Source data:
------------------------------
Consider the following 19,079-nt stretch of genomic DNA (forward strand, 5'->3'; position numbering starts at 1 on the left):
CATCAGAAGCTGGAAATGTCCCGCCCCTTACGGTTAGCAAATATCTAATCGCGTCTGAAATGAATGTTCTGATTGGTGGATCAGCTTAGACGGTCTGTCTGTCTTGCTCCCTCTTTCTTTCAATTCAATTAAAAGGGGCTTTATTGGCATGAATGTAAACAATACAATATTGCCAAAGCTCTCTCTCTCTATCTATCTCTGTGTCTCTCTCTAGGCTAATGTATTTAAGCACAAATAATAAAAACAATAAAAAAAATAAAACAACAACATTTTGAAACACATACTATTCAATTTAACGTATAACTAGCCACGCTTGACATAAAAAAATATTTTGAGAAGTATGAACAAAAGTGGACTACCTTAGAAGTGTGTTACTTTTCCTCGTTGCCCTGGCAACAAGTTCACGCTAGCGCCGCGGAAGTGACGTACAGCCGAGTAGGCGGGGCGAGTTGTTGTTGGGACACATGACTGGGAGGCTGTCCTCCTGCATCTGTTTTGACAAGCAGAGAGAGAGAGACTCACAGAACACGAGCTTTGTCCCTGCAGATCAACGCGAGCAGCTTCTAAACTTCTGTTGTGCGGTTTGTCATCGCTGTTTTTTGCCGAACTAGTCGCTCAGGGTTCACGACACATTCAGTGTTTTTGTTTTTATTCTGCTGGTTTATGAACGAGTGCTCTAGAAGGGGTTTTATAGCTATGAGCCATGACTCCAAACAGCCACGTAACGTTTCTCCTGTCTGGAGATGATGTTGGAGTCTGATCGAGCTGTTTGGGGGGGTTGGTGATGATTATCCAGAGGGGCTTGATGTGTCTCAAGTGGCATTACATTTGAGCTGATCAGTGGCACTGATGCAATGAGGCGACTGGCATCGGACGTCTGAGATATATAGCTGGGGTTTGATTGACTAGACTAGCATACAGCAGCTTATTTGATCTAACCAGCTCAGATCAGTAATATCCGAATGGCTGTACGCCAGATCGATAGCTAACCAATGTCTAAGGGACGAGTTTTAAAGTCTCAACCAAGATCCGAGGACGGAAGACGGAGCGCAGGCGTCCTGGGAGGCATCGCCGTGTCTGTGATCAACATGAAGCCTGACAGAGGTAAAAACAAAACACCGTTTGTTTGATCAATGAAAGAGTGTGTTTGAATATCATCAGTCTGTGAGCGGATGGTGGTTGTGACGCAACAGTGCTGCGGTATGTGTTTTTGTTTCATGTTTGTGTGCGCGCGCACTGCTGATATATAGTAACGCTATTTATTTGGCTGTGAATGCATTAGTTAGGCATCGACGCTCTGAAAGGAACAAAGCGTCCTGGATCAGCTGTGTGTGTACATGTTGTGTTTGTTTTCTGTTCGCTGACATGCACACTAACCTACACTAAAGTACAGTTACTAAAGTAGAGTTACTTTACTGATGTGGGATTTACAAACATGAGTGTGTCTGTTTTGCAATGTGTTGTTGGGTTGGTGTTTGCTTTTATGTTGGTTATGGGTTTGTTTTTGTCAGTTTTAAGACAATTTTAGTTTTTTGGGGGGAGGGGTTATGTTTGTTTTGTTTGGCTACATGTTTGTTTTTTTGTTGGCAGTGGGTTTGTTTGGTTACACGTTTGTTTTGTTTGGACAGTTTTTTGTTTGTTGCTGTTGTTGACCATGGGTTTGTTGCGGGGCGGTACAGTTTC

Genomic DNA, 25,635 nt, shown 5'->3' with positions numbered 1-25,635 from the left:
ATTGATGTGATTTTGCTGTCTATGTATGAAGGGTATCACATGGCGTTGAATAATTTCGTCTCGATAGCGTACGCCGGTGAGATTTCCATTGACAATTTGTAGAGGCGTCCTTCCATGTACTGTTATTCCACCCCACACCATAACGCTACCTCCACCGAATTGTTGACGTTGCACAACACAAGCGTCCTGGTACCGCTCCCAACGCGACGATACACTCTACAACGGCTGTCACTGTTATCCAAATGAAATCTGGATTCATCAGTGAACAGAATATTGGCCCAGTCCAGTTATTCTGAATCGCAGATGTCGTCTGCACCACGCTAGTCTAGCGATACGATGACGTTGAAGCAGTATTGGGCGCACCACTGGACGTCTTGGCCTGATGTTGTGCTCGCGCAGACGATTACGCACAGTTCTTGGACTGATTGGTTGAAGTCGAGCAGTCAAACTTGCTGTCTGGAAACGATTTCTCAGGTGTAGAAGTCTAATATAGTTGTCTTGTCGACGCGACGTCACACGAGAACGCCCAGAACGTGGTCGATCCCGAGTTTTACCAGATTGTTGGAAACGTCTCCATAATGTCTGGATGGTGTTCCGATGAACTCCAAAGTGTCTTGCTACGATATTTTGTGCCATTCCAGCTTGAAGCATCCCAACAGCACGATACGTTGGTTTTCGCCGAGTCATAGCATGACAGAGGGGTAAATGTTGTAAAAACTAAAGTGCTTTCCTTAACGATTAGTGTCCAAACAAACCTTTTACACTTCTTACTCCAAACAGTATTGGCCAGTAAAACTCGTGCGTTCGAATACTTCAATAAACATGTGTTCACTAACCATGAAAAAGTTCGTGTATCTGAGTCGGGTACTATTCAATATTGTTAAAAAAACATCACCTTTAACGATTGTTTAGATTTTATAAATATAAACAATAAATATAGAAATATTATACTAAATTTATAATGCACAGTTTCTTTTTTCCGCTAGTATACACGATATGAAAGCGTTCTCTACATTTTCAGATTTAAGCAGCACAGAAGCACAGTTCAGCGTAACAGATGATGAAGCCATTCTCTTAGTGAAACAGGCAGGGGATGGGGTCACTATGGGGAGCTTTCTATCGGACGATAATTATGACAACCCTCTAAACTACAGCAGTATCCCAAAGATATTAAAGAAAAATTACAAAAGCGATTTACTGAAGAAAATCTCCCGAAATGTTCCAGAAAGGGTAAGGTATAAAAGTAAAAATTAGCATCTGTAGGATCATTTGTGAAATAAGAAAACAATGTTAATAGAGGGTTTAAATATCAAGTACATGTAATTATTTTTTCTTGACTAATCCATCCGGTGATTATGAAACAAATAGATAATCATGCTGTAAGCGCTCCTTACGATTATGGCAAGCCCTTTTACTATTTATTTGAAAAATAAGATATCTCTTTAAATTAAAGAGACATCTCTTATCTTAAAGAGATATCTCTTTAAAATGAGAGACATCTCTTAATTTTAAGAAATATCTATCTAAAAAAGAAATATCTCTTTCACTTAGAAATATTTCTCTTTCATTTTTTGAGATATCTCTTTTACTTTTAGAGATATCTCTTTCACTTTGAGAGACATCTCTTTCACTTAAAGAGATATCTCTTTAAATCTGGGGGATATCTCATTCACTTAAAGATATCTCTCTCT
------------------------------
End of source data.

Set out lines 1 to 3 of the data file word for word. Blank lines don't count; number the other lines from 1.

Consider the following 19,079-nt stretch of genomic DNA (forward strand, 5'->3'; position numbering starts at 1 on the left):
CATCAGAAGCTGGAAATGTCCCGCCCCTTACGGTTAGCAAATATCTAATCGCGTCTGAAATGAATGTTCTGATTGGTGGATCAGCTTAGACGGTCTGTCTGTCTTGCTCCCTCTTTCTTTCAATTCAATTAAAAGGGGCTTTATTGGCATGAATGTAAACAATACAATATTGCCAAAGCTCTCTCTCTCTATCTATCTCTGTGTCTCTCTCTAGGCTAATGTATTTAAGCACAAATAATAAAAACAATAAAAAAAATAAAACAACAACATTTTGAAACACATACTATTCAATTTAACGTATAACTAGCCACGCTTGACATAAAAAAATATTTTGAGAAGTATGAACAAAAGTGGACTACCTTAGAAGTGTGTTACTTTTCCTCGTTGCCCTGGCAACAAGTTCACGCTAGCGCCGCGGAAGTGACGTACAGCCGAGTAGGCGGGGCGAGTTGTTGTTGGGACACATGACTGGGAGGCTGTCCTCCTGCATCTGTTTTGACAAGCAGAGAGAGAGAGACTCACAGAACACGAGCTTTGTCCCTGCAGATCAACGCGAGCAGCTTCTAAACTTCTGTTGTGCGGTTTGTCATCGCTGTTTTTTGCCGAACTAGTCGCTCAGGGTTCACGACACATTCAGTGTTTTTGTTTTTATTCTGCTGGTTTATGAACGAGTGCTCTAGAAGGGGTTTTATAGCTATGAGCCATGACTCCAAACAGCCACGTAACGTTTCTCCTGTCTGGAGATGATGTTGGAGTCTGATCGAGCTGTTTGGGGGGGTTGGTGATGATTATCCAGAGGGGCTTGATGTGTCTCAAGTGGCATTACATTTGAGCTGATCAGTGGCACTGATGCAATGAGGCGACTGGCATCGGACGTCTGAGATATATAGCTGGGGTTTGATTGACTAGACTAGCATACAGCAGCTTATTTGATCTAACCAGCTCAGATCAGTAATATCCGAATGGCTGTACGCCAGATCGATAGCTAACCAATGTCTAAGGGACGAGTTTTAAAGTCTCAACCAAGATCCGAGGACGGAAGACGGAGCGCAGGCGTCCTGGGAGGCATCGCCGTGTCTGTGATCAACATGAAGCCTGACAGAGGTAAAAACAAAACACCGTTTGTTTGATCAATGAAAGAGTGTGTTTGAATATCATCAGTCTGTGAGCGGATGGTGGTTGTGACGCAACAGTGCTGCGGTATGTGTTTTTGTTTCATGTTTGTGTGCGCGCGCACTGCTGATATATAGTAACGCTATTTATTTGGCTGTGAATGCATTAGTTAGGCATCGACGCTCTGAAAGGAACAAAGCGTCCTGGATCAGCTGTGTGTGTACATGTTGTGTTTGTTTTCTGTTCGCTGACATGCACACTAACCTACACTAAAGTACAGTTACTAAAGTAGAGTTACTTTACTGATGTGGGATTTACAAACATGAGTGTGTCTGTTTTGCAATGTGTTGTTGGGTTGGTGTTTGCTTTTATGTTGGTTATGGGTTTGTTTTTGTCAGTTTTAAGACAATTTTAGTTTTTTGGGGGGAGGGGTTATGTTTGTTTTGTTTGGCTACATGTTTGTTTTTTTGTTGGCAGTGGGTTTGTTTGGTTACACGTTTGTTTTGTTTGGACAGTTTTTTGTTTGTTGCTGTTGTTGACCATGGGTTTGTTGCGGGGCGGTACAGTTTC

Genomic DNA, 25,635 nt, shown 5'->3' with positions numbered 1-25,635 from the left: